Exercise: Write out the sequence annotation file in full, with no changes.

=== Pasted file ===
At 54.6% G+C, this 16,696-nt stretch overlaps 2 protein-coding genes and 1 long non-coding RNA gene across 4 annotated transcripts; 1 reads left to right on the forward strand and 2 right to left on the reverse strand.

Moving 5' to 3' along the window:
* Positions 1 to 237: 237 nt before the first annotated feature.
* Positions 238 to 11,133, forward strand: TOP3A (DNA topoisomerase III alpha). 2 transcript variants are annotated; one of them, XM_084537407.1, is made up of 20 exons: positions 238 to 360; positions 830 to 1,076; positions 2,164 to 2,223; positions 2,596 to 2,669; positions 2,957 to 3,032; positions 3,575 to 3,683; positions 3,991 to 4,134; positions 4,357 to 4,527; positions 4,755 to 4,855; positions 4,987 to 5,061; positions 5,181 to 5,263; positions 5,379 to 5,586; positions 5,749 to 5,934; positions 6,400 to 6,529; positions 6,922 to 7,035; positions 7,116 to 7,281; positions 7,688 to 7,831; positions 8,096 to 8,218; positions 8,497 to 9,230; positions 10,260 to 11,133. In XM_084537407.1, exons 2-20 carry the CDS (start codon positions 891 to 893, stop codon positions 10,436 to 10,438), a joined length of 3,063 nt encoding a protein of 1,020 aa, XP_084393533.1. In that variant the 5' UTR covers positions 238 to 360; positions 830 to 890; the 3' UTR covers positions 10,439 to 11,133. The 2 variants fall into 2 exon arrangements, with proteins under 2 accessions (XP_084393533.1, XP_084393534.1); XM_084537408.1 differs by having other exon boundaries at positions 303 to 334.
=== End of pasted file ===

At 54.6% G+C, this 16,696-nt stretch overlaps 2 protein-coding genes and 1 long non-coding RNA gene across 4 annotated transcripts; 1 reads left to right on the forward strand and 2 right to left on the reverse strand.

Moving 5' to 3' along the window:
* Positions 1 to 237: 237 nt before the first annotated feature.
* Positions 238 to 11,133, forward strand: TOP3A (DNA topoisomerase III alpha). 2 transcript variants are annotated; one of them, XM_084537407.1, is made up of 20 exons: positions 238 to 360; positions 830 to 1,076; positions 2,164 to 2,223; positions 2,596 to 2,669; positions 2,957 to 3,032; positions 3,575 to 3,683; positions 3,991 to 4,134; positions 4,357 to 4,527; positions 4,755 to 4,855; positions 4,987 to 5,061; positions 5,181 to 5,263; positions 5,379 to 5,586; positions 5,749 to 5,934; positions 6,400 to 6,529; positions 6,922 to 7,035; positions 7,116 to 7,281; positions 7,688 to 7,831; positions 8,096 to 8,218; positions 8,497 to 9,230; positions 10,260 to 11,133. In XM_084537407.1, exons 2-20 carry the CDS (start codon positions 891 to 893, stop codon positions 10,436 to 10,438), a joined length of 3,063 nt encoding a protein of 1,020 aa, XP_084393533.1. In that variant the 5' UTR covers positions 238 to 360; positions 830 to 890; the 3' UTR covers positions 10,439 to 11,133. The 2 variants fall into 2 exon arrangements, with proteins under 2 accessions (XP_084393533.1, XP_084393534.1); XM_084537408.1 differs by having other exon boundaries at positions 303 to 334.